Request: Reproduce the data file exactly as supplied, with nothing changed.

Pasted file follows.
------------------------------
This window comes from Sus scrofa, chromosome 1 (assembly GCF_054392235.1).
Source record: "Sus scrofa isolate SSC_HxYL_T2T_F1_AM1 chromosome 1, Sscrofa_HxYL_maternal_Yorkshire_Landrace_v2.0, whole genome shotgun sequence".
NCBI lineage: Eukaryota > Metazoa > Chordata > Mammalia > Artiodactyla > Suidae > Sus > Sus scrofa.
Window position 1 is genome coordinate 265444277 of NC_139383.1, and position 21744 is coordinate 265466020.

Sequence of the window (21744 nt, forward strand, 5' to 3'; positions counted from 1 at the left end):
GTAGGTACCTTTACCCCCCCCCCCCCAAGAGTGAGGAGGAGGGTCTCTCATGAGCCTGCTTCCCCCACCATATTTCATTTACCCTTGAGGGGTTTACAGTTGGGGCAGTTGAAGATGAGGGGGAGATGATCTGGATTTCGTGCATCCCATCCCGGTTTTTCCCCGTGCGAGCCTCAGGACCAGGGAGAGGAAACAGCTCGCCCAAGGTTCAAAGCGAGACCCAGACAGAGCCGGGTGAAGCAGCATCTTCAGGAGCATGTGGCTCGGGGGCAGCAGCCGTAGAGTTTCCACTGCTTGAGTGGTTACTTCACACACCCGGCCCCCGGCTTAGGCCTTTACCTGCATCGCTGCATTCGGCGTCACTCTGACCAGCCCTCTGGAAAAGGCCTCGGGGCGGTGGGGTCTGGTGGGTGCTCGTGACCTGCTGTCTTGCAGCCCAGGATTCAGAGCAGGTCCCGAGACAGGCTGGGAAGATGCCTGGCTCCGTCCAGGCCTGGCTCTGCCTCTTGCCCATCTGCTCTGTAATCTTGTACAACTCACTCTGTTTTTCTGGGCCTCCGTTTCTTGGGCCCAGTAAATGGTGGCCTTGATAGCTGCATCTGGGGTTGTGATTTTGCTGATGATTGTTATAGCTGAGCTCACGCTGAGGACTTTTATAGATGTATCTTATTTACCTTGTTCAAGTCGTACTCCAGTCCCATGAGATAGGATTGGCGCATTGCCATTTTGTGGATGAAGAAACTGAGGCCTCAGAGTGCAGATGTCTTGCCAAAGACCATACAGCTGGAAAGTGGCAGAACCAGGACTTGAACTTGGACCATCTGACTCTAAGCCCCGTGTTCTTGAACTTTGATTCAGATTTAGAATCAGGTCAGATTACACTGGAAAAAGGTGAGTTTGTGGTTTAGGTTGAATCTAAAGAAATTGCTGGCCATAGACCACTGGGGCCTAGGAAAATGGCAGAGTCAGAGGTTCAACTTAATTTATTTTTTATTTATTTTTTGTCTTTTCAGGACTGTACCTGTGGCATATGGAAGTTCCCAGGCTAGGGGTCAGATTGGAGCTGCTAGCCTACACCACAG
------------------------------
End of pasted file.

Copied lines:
This window comes from Sus scrofa, chromosome 1 (assembly GCF_054392235.1).
Source record: "Sus scrofa isolate SSC_HxYL_T2T_F1_AM1 chromosome 1, Sscrofa_HxYL_maternal_Yorkshire_Landrace_v2.0, whole genome shotgun sequence".
NCBI lineage: Eukaryota > Metazoa > Chordata > Mammalia > Artiodactyla > Suidae > Sus > Sus scrofa.
Window position 1 is genome coordinate 265444277 of NC_139383.1, and position 21744 is coordinate 265466020.

Sequence of the window (21744 nt, forward strand, 5' to 3'; positions counted from 1 at the left end):
GTAGGTACCTTTACCCCCCCCCCCCCAAGAGTGAGGAGGAGGGTCTCTCATGAGCCTGCTTCCCCCACCATATTTCATTTACCCTTGAGGGGTTTACAGTTGGGGCAGTTGAAGATGAGGGGGAGATGATCTGGATTTCGTGCATCCCATCCCGGTTTTTCCCCGTGCGAGCCTCAGGACCAGGGAGAGGAAACAGCTCGCCCAAGGTTCAAAGCGAGACCCAGACAGAGCCGGGTGAAGCAGCATCTTCAGGAGCATGTGGCTCGGGGGCAGCAGCCGTAGAGTTTCCACTGCTTGAGTGGTTACTTCACACACCCGGCCCCCGGCTTAGGCCTTTACCTGCATCGCTGCATTCGGCGTCACTCTGACCAGCCCTCTGGAAAAGGCCTCGGGGCGGTGGGGTCTGGTGGGTGCTCGTGACCTGCTGTCTTGCAGCCCAGGATTCAGAGCAGGTCCCGAGACAGGCTGGGAAGATGCCTGGCTCCGTCCAGGCCTGGCTCTGCCTCTTGCCCATCTGCTCTGTAATCTTGTACAACTCACTCTGTTTTTCTGGGCCTCCGTTTCTTGGGCCCAGTAAATGGTGGCCTTGATAGCTGCATCTGGGGTTGTGATTTTGCTGATGATTGTTATAGCTGAGCTCACGCTGAGGACTTTTATAGATGTATCTTATTTACCTTGTTCAAGTCGTACTCCAGTCCCATGAGATAGGATTGGCGCATTGCCATTTTGTGGATGAAGAAACTGAGGCCTCAGAGTGCAGATGTCTTGCCAAAGACCATACAGCTGGAAAGTGGCAGAACCAGGACTTGAACTTGGACCATCTGACTCTAAGCCCCGTGTTCTTGAACTTTGATTCAGATTTAGAATCAGGTCAGATTACACTGGAAAAAGGTGAGTTTGTGGTTTAGGTTGAATCTAAAGAAATTGCTGGCCATAGACCACTGGGGCCTAGGAAAATGGCAGAGTCAGAGGTTCAACTTAATTTATTTTTTATTTATTTTTTGTCTTTTCAGGACTGTACCTGTGGCATATGGAAGTTCCCAGGCTAGGGGTCAGATTGGAGCTGCTAGCCTACACCACAG